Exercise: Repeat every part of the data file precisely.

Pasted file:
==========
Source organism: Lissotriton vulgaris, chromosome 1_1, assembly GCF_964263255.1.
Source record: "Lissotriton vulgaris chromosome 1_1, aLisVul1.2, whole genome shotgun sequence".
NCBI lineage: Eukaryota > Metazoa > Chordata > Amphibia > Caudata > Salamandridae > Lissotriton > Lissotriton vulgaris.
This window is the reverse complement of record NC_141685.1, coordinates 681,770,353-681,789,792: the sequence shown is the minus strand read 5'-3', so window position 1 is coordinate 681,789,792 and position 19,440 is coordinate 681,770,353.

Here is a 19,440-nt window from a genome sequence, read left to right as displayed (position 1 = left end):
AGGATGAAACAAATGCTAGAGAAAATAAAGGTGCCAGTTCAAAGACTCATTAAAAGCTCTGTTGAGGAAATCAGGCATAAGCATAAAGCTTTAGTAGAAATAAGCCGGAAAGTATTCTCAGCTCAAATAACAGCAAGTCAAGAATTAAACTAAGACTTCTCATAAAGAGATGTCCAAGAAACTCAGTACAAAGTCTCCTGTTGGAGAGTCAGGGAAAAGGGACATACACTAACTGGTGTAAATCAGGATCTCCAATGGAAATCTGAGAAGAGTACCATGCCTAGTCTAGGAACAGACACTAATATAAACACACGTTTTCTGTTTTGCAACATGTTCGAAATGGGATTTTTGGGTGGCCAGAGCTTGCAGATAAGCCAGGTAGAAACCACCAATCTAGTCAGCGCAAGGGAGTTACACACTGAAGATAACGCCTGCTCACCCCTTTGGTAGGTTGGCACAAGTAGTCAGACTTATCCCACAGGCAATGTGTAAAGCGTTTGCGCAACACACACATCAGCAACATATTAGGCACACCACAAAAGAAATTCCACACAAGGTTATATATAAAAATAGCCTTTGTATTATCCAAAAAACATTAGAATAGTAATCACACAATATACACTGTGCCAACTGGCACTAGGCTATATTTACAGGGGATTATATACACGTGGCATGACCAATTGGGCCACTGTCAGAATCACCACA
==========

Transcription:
Source organism: Lissotriton vulgaris, chromosome 1_1, assembly GCF_964263255.1.
Source record: "Lissotriton vulgaris chromosome 1_1, aLisVul1.2, whole genome shotgun sequence".
NCBI lineage: Eukaryota > Metazoa > Chordata > Amphibia > Caudata > Salamandridae > Lissotriton > Lissotriton vulgaris.
This window is the reverse complement of record NC_141685.1, coordinates 681,770,353-681,789,792: the sequence shown is the minus strand read 5'-3', so window position 1 is coordinate 681,789,792 and position 19,440 is coordinate 681,770,353.

Here is a 19,440-nt window from a genome sequence, read left to right as displayed (position 1 = left end):
AGGATGAAACAAATGCTAGAGAAAATAAAGGTGCCAGTTCAAAGACTCATTAAAAGCTCTGTTGAGGAAATCAGGCATAAGCATAAAGCTTTAGTAGAAATAAGCCGGAAAGTATTCTCAGCTCAAATAACAGCAAGTCAAGAATTAAACTAAGACTTCTCATAAAGAGATGTCCAAGAAACTCAGTACAAAGTCTCCTGTTGGAGAGTCAGGGAAAAGGGACATACACTAACTGGTGTAAATCAGGATCTCCAATGGAAATCTGAGAAGAGTACCATGCCTAGTCTAGGAACAGACACTAATATAAACACACGTTTTCTGTTTTGCAACATGTTCGAAATGGGATTTTTGGGTGGCCAGAGCTTGCAGATAAGCCAGGTAGAAACCACCAATCTAGTCAGCGCAAGGGAGTTACACACTGAAGATAACGCCTGCTCACCCCTTTGGTAGGTTGGCACAAGTAGTCAGACTTATCCCACAGGCAATGTGTAAAGCGTTTGCGCAACACACACATCAGCAACATATTAGGCACACCACAAAAGAAATTCCACACAAGGTTATATATAAAAATAGCCTTTGTATTATCCAAAAAACATTAGAATAGTAATCACACAATATACACTGTGCCAACTGGCACTAGGCTATATTTACAGGGGATTATATACACGTGGCATGACCAATTGGGCCACTGTCAGAATCACCACA